Dept. Of Labor Deputy Commissioner On How The State Is Handling Fraudulent Unemployment Claims

Jun 21, 2020

Thousands of Mainers have reported problems in trying to obtain unemployment. Thousands of other Mainers have had unemployment claims fraudulently filed without their knowledge since late May. The pandemic caused a sudden spike not just in real claims, but in fraud as well.

Maine Public's Jennifer Mitchell talked about these issues with Kim Smith, the deputy commissioner for the Maine Department of Labor.

Mitchell: So how many fraudulent claims are we aware of now at this point?

Smith: We've received 21,400 email notifications from people and from employers. We know that some of those may be duplicates, because it could be two people reporting the same case. But 21,400 email notifications of potential fraudulent claims.

How are people actually finding out that they have perhaps been a victim of this kind of fraud?

Both the employer and the individual receive information from us through the postal mail, and that's where a lot of our reports are coming from, that people are receiving these documents from us, and the employer is letting us know, ‘hey, that individual is still working,’ or the individual themselves is saying ‘I did not file this claim.’

Okay, so keep checking your mail to make sure that you're not getting those notices from the Department of Labor. Now, who is doing this and how are they doing it?

Well, I wish we knew who was doing it. It's coming in from other places across the country and across the world. And they're taking information that has been stolen from past breaches, external breaches. We've all heard about these big ones that happen, Equifax or Experian, or the Target breaches or the Hannaford breaches, they're really too numerous to mention all of the ones that we hear about on the news. So people's PII, their personally identifiable information, is out there. Criminals are using that information in sending fraudulent claims into our system.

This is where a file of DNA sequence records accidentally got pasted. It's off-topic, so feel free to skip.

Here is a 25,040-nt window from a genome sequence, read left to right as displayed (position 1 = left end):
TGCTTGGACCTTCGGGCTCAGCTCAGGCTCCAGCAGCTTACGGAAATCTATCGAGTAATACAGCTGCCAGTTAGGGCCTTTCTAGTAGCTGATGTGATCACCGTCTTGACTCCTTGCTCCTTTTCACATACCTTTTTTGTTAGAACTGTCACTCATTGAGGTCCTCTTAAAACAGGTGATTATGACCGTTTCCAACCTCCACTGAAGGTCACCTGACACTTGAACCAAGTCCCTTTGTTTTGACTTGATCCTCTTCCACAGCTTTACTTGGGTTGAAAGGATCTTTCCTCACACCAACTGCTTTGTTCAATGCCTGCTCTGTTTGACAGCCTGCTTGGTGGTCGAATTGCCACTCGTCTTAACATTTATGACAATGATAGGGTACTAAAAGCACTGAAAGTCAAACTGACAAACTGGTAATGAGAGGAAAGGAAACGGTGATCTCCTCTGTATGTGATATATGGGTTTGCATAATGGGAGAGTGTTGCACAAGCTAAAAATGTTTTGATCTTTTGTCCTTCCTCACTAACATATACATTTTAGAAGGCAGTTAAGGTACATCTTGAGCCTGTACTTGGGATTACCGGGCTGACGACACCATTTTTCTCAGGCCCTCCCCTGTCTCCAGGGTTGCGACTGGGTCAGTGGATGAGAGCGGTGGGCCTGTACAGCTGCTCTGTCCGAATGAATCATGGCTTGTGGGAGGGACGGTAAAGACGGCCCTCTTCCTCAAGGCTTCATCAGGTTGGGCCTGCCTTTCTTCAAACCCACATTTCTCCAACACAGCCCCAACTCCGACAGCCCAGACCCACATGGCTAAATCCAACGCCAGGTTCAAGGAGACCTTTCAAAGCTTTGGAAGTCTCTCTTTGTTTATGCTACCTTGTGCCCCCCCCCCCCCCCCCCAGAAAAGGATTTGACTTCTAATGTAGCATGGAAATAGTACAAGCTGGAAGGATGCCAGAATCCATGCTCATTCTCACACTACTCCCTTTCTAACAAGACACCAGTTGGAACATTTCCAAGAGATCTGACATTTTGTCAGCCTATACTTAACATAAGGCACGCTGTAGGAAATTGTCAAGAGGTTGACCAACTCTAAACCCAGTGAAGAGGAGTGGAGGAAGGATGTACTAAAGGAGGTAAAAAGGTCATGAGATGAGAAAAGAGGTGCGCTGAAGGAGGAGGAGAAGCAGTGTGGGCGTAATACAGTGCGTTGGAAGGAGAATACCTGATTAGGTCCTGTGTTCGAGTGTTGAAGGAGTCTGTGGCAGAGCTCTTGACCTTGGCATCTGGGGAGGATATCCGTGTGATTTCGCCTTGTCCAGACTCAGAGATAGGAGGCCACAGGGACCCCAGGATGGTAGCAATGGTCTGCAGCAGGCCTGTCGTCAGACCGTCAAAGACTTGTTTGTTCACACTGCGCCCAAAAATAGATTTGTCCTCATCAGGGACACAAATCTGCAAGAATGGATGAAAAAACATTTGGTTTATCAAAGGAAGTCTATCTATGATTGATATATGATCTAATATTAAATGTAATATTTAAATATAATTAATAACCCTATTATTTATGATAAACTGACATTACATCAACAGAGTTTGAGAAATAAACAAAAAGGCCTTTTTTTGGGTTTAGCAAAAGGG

So some of this could be linked to data breaches and incidents dating back, potentially, years. What should someone do if they receive a letter from the department that they, or an employee perhaps, has filed for benefits, and they know that that's not right?

We have a website where individuals or employers can report identity theft. And that logs a record for us that we go in and then flag the account as potentially fraudulent. Whether or not you think you've been a victim of identity theft, there are so many breaches out there, we really caution people to monitor their own personal accounts, your bank accounts, putting credit freezes on your account, those are all good things that people can do to make sure that they don't personally lose out because of identity theft.

I know some people are suggesting steps such as going to the Department of Labor and signing up for an account there without actually applying for any benefits, in the hopes that it could prevent someone else from doing that. Would that actually help?

I have heard of that from a couple of different places, and there certainly is no harm in creating an account in our system. I don't know whether or not that would be sufficient enough to prevent imposter fraud from happening. We have had incidents of someone's PII being used multiple times to file a claim. But no, there's no harm in doing that.

I was just going to ask about that. So if it happens once, it can happen again?

It is possible to have it happen multiple times. Even now we're seeing, as I said earlier, we're canceling claims that we believe are fraudulent, and we see them coming right back in again with that same PII.

What does it mean for the real person whose info is being used? Is it going to be harder for them going forward because now they have this fraudulent activity attached to them?

Well, we do have a flag on that person's account. And if, say, a year or two from now they need to file for unemployment, they are still able to do that through self-service. But we would need to follow up with them to make sure that we're actually talking with the real individual who is filing that claim.

All of these fraudulent claims are a reminder for everyone out there, whether or not you've been a victim of this particular unemployment, imposter fraud, to monitor your accounts — your bank accounts, your credit card accounts, your credit accounts, just make sure that you're keeping track of that stuff because our information is out there.